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Analyst Brian Marshall with Broadpoint.AmTech issued a note to investors Tuesday forecasting the "sticky" nature of the iPad and content purchases for the new device. He believes content revenue will top 10 percent of total iPad hardware revenue by December of 2010, and a year later that number will nearly triple.
"We believe the iPad offers a rich media experience that will translate into a content-based recurring revenue stream over time," Marshall wrote.
If true, it would be a significant change for Apple, which had long maintained that both the App Store and iTunes do not create much profit for the Cupertino, Calif., company. In January, Apple Chief Financial Officer Peter Oppenheimer said the company runs "a bit over break even" for both the App Store and iTunes stores. Apple has said for some time that those businesses are not meant to be profit generators, but rather a means of attracting customers to the products they represent.
The analyst has also increased his forecast for iPad shipments in the 2010 calendar year to 4 million units, up from a previous prediction of 2.2 million. He said that "if the device lives up to its potential," he could see it shipping more than 7 million in this year alone, a number that skews higher than most Wall Street estimates.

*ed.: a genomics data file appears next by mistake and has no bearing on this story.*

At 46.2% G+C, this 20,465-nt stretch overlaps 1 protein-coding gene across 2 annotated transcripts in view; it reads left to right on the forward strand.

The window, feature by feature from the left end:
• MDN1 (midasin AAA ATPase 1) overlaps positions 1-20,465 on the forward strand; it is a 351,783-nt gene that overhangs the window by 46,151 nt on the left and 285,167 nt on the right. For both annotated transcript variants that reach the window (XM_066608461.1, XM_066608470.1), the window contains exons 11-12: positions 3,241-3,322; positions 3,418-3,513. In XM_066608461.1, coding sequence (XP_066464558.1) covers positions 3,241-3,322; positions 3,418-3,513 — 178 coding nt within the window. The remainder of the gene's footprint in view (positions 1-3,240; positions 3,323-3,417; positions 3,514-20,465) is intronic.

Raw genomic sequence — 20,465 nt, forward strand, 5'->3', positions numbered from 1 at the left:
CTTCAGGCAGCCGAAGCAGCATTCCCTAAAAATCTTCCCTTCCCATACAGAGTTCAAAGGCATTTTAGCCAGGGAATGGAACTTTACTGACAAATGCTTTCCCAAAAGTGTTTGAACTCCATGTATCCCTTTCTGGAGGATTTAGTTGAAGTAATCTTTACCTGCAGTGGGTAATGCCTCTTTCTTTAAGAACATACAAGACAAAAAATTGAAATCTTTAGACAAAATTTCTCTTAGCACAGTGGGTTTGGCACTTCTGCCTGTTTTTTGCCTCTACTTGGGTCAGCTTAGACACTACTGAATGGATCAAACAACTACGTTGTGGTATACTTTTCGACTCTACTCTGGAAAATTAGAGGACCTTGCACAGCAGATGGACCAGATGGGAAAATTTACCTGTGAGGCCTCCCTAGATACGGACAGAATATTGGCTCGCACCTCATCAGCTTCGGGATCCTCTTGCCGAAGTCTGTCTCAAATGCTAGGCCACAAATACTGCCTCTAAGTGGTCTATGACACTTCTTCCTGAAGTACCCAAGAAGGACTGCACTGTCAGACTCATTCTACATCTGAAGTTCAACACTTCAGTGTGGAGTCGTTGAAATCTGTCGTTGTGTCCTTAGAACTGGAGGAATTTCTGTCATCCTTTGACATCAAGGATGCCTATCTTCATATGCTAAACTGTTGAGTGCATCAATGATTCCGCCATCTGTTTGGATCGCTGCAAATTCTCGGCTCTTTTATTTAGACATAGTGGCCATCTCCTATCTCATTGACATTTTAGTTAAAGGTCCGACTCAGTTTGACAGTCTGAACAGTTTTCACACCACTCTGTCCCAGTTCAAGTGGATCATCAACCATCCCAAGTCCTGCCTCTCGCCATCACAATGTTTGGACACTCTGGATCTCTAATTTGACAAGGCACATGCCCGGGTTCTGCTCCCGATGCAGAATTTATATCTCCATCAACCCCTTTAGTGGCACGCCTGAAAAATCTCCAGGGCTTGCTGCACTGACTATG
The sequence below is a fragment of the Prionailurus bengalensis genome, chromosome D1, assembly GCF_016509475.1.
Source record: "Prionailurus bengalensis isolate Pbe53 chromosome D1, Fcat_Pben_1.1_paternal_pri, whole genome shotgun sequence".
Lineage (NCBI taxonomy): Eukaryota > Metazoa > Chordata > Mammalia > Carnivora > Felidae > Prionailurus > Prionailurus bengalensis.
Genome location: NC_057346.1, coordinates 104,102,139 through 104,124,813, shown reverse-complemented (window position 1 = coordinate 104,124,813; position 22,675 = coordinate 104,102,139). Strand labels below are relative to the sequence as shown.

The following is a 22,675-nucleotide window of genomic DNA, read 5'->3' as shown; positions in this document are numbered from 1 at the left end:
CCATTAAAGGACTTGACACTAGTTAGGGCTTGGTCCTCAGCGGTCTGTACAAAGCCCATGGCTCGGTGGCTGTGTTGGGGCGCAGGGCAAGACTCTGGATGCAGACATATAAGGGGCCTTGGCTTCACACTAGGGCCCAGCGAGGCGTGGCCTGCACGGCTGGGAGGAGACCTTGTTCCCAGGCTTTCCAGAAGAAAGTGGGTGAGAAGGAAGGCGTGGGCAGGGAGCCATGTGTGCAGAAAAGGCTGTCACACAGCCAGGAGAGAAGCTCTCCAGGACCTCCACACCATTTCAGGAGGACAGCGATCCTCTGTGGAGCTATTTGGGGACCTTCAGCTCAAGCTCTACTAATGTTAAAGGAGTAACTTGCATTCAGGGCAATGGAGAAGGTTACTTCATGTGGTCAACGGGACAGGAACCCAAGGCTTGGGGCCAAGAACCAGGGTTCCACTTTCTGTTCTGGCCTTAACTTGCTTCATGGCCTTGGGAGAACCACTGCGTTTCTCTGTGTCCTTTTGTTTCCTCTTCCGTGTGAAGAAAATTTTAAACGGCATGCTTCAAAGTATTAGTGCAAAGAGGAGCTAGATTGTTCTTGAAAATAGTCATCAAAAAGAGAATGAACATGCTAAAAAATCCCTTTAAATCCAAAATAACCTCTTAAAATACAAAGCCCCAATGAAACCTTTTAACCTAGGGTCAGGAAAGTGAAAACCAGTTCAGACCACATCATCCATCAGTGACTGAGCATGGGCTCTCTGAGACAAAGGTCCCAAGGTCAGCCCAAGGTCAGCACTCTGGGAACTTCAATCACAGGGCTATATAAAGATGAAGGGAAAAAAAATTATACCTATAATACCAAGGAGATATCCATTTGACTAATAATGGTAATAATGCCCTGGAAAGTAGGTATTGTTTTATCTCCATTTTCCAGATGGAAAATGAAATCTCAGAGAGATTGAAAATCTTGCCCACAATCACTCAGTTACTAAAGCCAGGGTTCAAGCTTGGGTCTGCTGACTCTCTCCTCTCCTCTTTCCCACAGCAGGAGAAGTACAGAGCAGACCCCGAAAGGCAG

Accordingly, Marshall has also raised his earnings per share estimates for 2010 by 6 percent, to $12.75. That's up from his previous prediction of $12, and above the Wall Street consensus of $12.14.
Marshall said he believes the general view of the iPad, particularly in the media, is overly pessimistic.
"We note the vast majority of the naysayers have not yet had the opportunity to use the iPad on a firsthand basis," he wrote. "As we stated in the past, we were hooked after the first 15 minutes of use. In our view, the true genius of the device is its media/content aspects (e.g. eBooks, newspapers/magazines, Apps/games, movies/TV episodes, etc.) which we believe will be recurring in nature."